Five demonstrators including students were shot dead at a rally in Sudan Monday, a day before protest leaders and ruling generals meet to resolve the remaining issues concerning the forming of a civilian administration.
The two sides have already signed a power-sharing deal that aims to set up a joint civilian-military ruling body which in turn would install civilian rule.
That is the main demand of a nationwide protest movement that led to the April ouster of longtime leader Omar al-Bashir and has since demanded that the military council which took his place cede power to civilians.
But ahead of the talks, five protesters were killed on Monday, including four students, in the central town of Al-Obeid, the capital of North Kordofan state, a doctors committee linked to the protest movement said in a statement.
“Five martyrs succumbed to direct wounds from sniper bullets during a peaceful rally in Al-Obeid,” the committee said.
A key protest group, the Sudanese Professionals Association, said that “live ammunition” had been used against what it said was a student rally.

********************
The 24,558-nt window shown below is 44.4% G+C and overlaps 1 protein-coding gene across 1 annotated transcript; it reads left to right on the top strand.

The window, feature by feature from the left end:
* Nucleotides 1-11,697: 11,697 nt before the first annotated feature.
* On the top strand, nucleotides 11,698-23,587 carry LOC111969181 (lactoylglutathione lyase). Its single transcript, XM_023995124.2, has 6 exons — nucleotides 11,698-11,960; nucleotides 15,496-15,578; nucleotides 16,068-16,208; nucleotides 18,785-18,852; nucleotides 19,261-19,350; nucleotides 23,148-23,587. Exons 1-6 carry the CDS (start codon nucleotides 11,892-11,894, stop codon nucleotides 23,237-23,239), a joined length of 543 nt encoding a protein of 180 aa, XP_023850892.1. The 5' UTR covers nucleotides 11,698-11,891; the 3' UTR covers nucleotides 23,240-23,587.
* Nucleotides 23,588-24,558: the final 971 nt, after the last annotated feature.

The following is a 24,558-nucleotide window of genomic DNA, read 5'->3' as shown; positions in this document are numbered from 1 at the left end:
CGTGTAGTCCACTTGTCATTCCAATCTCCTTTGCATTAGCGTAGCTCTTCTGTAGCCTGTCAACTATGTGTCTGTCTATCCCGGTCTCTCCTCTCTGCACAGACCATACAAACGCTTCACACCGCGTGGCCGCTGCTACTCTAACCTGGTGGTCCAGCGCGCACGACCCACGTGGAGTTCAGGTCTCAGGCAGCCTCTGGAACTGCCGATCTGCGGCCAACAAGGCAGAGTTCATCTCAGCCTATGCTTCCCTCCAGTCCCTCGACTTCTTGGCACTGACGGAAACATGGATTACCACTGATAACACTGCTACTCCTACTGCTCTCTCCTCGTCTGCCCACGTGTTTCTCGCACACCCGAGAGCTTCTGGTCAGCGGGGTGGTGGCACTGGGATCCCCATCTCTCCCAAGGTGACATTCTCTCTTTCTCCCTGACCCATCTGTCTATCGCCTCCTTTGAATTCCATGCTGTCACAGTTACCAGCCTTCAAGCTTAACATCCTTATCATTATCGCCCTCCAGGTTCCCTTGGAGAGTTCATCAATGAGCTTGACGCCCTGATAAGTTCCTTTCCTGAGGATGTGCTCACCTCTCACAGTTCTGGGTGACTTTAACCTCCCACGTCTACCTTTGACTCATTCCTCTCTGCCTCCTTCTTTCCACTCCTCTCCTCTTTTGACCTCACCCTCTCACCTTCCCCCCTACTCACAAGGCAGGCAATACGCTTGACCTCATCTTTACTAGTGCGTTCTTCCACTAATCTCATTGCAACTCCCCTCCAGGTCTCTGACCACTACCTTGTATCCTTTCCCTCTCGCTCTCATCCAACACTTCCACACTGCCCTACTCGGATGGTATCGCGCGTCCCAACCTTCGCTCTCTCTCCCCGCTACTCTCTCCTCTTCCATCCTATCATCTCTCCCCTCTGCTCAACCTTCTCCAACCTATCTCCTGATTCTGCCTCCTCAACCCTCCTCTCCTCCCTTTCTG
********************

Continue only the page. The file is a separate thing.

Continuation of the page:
“We are calling on all citizens and medics to go to the emergency ward of Al-Obeid hospital and other hospitals that are receiving the wounded from the live ammunition fired on the rally of school students,” the group said on its Facebook page.
The reason for the rally was not immediately clear, but Al-Obeid had not witnessed any major anti-Bashir protests during the months-long campaign that erupted in December.
Demonstrators have been rallying again in Khartoum since Saturday, when an investigation found that security officers, including some from the feared Rapid Support Forces, carried out a deadly crackdown on a protest camp without any orders from their superiors.
Shortly before dawn on June 3, gunmen in military fatigues raided the site of the weeks-long sit-in outside the military headquarters in Khartoum, shooting and beating protesters.
Doctors linked to the protest movement say the raid left 127 people dead and scores wounded.